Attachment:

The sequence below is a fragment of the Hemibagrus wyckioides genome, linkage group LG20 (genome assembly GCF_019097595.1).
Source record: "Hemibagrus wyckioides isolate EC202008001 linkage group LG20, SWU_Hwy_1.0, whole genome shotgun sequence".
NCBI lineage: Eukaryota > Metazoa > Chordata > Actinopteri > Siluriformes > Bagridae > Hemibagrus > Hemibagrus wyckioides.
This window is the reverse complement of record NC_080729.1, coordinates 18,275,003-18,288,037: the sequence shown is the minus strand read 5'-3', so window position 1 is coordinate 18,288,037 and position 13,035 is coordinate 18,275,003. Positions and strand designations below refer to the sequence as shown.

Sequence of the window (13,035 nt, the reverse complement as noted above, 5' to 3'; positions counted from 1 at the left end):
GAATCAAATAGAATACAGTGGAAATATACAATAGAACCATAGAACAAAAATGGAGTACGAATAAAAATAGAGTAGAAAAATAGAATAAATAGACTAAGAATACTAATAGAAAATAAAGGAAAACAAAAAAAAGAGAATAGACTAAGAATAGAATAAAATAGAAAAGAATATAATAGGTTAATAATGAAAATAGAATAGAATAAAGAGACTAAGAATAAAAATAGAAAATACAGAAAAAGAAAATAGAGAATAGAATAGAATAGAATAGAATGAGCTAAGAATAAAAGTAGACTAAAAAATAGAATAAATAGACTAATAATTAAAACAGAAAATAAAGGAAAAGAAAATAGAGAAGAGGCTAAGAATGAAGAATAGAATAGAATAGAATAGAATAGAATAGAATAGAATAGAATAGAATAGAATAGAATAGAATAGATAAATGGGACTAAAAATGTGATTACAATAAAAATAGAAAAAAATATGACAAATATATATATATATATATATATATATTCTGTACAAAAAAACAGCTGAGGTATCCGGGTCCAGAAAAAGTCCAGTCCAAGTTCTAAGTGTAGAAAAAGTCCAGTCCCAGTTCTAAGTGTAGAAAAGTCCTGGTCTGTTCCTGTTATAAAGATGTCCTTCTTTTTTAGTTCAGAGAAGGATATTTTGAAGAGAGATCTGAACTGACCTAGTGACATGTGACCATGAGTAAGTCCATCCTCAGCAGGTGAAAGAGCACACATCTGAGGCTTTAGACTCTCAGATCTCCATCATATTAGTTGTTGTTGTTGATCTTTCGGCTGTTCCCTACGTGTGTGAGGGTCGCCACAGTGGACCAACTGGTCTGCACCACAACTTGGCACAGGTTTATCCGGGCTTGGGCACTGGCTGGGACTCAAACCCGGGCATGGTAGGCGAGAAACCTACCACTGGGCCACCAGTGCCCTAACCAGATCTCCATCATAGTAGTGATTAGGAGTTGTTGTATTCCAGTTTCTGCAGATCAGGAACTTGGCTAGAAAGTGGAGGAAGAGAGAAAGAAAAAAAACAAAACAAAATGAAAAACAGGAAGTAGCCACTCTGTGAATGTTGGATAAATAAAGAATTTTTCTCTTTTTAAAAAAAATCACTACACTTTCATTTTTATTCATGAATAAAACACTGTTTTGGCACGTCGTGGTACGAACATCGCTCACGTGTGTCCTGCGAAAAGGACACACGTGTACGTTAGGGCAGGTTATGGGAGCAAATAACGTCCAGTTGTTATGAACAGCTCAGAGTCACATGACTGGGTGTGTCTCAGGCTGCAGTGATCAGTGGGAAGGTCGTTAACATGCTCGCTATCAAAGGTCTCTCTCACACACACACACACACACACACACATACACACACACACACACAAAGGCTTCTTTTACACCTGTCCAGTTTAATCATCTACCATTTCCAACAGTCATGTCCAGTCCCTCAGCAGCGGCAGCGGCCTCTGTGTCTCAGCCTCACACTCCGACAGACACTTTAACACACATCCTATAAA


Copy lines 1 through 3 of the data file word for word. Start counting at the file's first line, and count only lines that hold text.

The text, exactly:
The sequence below is a fragment of the Hemibagrus wyckioides genome, linkage group LG20 (genome assembly GCF_019097595.1).
Source record: "Hemibagrus wyckioides isolate EC202008001 linkage group LG20, SWU_Hwy_1.0, whole genome shotgun sequence".
NCBI lineage: Eukaryota > Metazoa > Chordata > Actinopteri > Siluriformes > Bagridae > Hemibagrus > Hemibagrus wyckioides.